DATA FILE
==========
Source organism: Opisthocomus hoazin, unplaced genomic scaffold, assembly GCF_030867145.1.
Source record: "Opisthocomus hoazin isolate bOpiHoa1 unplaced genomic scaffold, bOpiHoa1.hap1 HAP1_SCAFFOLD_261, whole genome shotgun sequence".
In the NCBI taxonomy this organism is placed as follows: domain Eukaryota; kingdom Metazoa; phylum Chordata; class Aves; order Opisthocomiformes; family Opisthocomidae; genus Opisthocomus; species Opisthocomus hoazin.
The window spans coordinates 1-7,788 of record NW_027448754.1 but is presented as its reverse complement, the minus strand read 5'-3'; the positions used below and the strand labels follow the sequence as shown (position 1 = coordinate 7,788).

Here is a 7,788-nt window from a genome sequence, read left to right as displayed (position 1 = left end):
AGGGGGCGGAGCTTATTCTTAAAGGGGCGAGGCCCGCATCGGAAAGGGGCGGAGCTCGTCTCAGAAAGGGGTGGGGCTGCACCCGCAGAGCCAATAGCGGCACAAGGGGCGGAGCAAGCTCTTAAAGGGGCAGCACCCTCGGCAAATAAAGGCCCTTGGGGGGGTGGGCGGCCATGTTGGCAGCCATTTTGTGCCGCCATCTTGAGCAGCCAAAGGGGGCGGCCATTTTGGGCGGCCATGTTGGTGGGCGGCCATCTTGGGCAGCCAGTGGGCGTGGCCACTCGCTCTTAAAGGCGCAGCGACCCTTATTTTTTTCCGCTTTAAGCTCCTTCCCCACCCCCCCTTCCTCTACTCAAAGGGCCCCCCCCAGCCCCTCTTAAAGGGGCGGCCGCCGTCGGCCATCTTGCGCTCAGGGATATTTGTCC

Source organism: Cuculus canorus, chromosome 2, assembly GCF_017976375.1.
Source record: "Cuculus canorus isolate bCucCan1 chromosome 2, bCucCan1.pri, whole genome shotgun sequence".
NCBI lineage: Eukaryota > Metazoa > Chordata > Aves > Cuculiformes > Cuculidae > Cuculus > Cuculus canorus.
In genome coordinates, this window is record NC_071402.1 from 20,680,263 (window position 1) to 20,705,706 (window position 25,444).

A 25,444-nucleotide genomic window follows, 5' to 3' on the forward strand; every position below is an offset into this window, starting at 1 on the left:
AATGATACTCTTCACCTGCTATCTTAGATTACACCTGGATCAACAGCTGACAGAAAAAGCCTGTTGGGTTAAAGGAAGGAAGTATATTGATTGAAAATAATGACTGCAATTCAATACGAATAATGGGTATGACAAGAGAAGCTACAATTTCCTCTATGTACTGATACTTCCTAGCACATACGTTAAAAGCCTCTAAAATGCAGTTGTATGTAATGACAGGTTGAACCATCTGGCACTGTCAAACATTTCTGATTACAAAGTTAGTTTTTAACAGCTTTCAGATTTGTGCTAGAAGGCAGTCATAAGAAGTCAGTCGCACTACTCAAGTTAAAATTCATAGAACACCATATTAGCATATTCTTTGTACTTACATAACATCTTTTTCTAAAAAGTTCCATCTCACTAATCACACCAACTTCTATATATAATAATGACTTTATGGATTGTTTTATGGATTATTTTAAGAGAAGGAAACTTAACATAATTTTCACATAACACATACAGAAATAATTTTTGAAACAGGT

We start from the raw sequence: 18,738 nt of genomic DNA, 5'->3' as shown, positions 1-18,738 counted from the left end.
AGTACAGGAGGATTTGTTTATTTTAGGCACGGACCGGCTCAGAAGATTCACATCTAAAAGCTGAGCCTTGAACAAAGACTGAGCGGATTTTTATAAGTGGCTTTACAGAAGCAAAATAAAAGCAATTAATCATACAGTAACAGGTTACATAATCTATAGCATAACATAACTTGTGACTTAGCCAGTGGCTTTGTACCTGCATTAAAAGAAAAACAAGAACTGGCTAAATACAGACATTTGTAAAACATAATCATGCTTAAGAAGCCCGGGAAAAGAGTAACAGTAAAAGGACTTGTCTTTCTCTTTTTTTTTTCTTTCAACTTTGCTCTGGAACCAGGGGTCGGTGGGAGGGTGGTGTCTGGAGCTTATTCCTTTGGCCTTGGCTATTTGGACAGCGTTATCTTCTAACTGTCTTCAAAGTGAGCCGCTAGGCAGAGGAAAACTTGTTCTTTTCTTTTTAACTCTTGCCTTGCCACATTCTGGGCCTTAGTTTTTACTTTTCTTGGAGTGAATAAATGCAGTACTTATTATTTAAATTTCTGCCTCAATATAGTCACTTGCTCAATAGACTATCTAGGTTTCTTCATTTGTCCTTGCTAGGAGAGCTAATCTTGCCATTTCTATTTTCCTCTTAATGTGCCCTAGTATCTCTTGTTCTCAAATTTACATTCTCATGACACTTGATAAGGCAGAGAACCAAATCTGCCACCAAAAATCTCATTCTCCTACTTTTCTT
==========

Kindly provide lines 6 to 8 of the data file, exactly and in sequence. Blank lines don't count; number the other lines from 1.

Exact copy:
AGGGGGCGGAGCTTATTCTTAAAGGGGCGAGGCCCGCATCGGAAAGGGGCGGAGCTCGTCTCAGAAAGGGGTGGGGCTGCACCCGCAGAGCCAATAGCGGCACAAGGGGCGGAGCAAGCTCTTAAAGGGGCAGCACCCTCGGCAAATAAAGGCCCTTGGGGGGGTGGGCGGCCATGTTGGCAGCCATTTTGTGCCGCCATCTTGAGCAGCCAAAGGGGGCGGCCATTTTGGGCGGCCATGTTGGTGGGCGGCCATCTTGGGCAGCCAGTGGGCGTGGCCACTCGCTCTTAAAGGCGCAGCGACCCTTATTTTTTTCCGCTTTAAGCTCCTTCCCCACCCCCCCTTCCTCTACTCAAAGGGCCCCCCCCAGCCCCTCTTAAAGGGGCGGCCGCCGTCGGCCATCTTGCGCTCAGGGATATTTGTCC

Source organism: Cuculus canorus, chromosome 2, assembly GCF_017976375.1.
Source record: "Cuculus canorus isolate bCucCan1 chromosome 2, bCucCan1.pri, whole genome shotgun sequence".